- Paperback: 300 pages
- Publisher: Apress; 1st Corrected ed., Corr. 3rd printing edition (January 23, 2007)
- Language: English
- ISBN-10: 1590597699
- ISBN-13: 978-1590597699
- Product Dimensions: 7.5 x 0.6 x 9.2 inches
- Shipping Weight: 1.3 pounds (View shipping rates and policies)
- Average Customer Review: 4.2 out of 5 stars See all reviews (41 customer reviews)
- Amazon Best Sellers Rank: #904,037 in Books (See Top 100 in Books)
Enter your mobile number or email address below and we'll send you a link to download the free Kindle App. Then you can start reading Kindle books on your smartphone, tablet, or computer - no Kindle device required.
To get the free app, enter your mobile phone number.
Beginning Database Design: From Novice to Professional 1st Corrected ed., Corr. 3rd printing Edition
Use the Amazon App to scan ISBNs and compare prices.
There is a newer edition of this item:
Prepare for your professional certification with study guides and exam prep tools from Wiley. See more
Frequently bought together
Customers who bought this item also bought
About the Author
Clare Churcher is currently a senior lecturer in the Department of Applied Computing at Lincoln University, New Zealand. She holds a degree in physics with first class honors and completed a Ph.D in physics at the University of Canterbury, New Zealand. She has done postdoctoral research in the Cavendish Laboratory at the University of Cambridge, England.
Clare s research interests are in the management and visualization of data especially for scientific research. She has a background in database design, and has taught programming, analysis and design of information systems, and database management at undergraduate level, as well as software engineering and scientific visualization at post graduate level.
Browse award-winning titles. See more
If you are a seller for this product, would you like to suggest updates through seller support?
Top Customer Reviews
A first chapter, named "What Can Go Wrong", somewhat short, is all about the shortcomings that will ensue from a poorly modeled database.
A summary of the development process, from problem statement to design then to implementation follows. Requirements and use cases are addressed right after.
Data Modeling is addressed in the next 6 chapters, with the support of sound and sensibly chosen practical examples. Usual database design topics such as Relationship Cardinalities, Specialization, Generalization, Normalization, Constraints, etc. are well explained in a very practical way. There is not much theory in there.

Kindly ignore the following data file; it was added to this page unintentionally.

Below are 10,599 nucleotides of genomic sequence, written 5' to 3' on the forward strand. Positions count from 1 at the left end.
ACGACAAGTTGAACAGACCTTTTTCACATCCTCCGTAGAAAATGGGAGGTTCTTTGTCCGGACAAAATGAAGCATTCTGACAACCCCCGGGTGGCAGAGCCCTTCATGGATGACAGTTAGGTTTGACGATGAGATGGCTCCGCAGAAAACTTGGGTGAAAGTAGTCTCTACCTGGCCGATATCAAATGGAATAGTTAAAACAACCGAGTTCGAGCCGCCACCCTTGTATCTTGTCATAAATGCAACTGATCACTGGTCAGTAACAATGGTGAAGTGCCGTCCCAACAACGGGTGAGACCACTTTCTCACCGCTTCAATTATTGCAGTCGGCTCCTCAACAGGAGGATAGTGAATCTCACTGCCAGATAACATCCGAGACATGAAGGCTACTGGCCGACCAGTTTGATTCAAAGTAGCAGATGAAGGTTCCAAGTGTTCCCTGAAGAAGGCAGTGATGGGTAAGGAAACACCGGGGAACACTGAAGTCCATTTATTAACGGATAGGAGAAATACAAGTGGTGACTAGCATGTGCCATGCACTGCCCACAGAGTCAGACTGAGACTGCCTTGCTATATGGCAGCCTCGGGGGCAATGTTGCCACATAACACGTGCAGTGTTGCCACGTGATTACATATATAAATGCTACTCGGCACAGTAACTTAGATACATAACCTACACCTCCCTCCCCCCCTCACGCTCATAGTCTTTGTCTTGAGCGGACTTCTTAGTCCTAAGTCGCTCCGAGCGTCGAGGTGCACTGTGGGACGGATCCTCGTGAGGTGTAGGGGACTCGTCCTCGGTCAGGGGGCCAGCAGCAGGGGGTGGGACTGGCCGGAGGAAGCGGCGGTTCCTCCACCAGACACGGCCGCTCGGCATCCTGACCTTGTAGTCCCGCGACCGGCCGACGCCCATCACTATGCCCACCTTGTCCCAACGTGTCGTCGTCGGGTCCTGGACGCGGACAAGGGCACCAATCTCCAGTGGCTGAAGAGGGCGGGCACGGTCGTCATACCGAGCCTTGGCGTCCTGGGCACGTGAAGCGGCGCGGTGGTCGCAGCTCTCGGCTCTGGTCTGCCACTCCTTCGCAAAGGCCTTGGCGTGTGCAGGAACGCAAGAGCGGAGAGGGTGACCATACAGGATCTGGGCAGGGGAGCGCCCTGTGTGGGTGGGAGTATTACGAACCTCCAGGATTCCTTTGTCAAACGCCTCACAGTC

The Queries chapter is MS Access-oriented and, as such, does not give much insight on SQL constructs, although some are provided as examples. If your project requires serious SQL querying, you'll definitely need additional SQL book(s).
This book is clearly aimed at beginners and mainly intended for small and "simple" database designs, standalone MS Access applications. If you are new to database design, this is a very good book to start with, but if your database project requires more complex design, you'll definitely need to get additional reading digging deeper into Data Modeling and SQL.
The book is accessible, easily understandable and well illustrated. I've noticed no typing errors.
To get the most out of this book, I would recommend putting it into application in a small standalone MS Access database design of your own, and then only moving on to further reading.
The author takes a step by step approach to understanding database design, starting out with a "BAD" model and showing how to improve it along the way. I have found by sampling other books that the biggest problems she avoids is becoming too application specific (she does some of it, but makes a real effort to only do so when necessary to illustrate), and using "standard" examples. She does use some standard examples, but also gets out of the "company X" box, and uses scientific experiments education-related and "sports club" examples as well. I would have liked her (or ANYONE) to address the hobbyist perspective (collectibles), but of the ones I've sampled, her book definitely used the broadest set of possible "use cases".
Most Recent Customer Reviews
Bought the e-book version, and can only recommend this fine book to people who want a friendly introduction to DB design.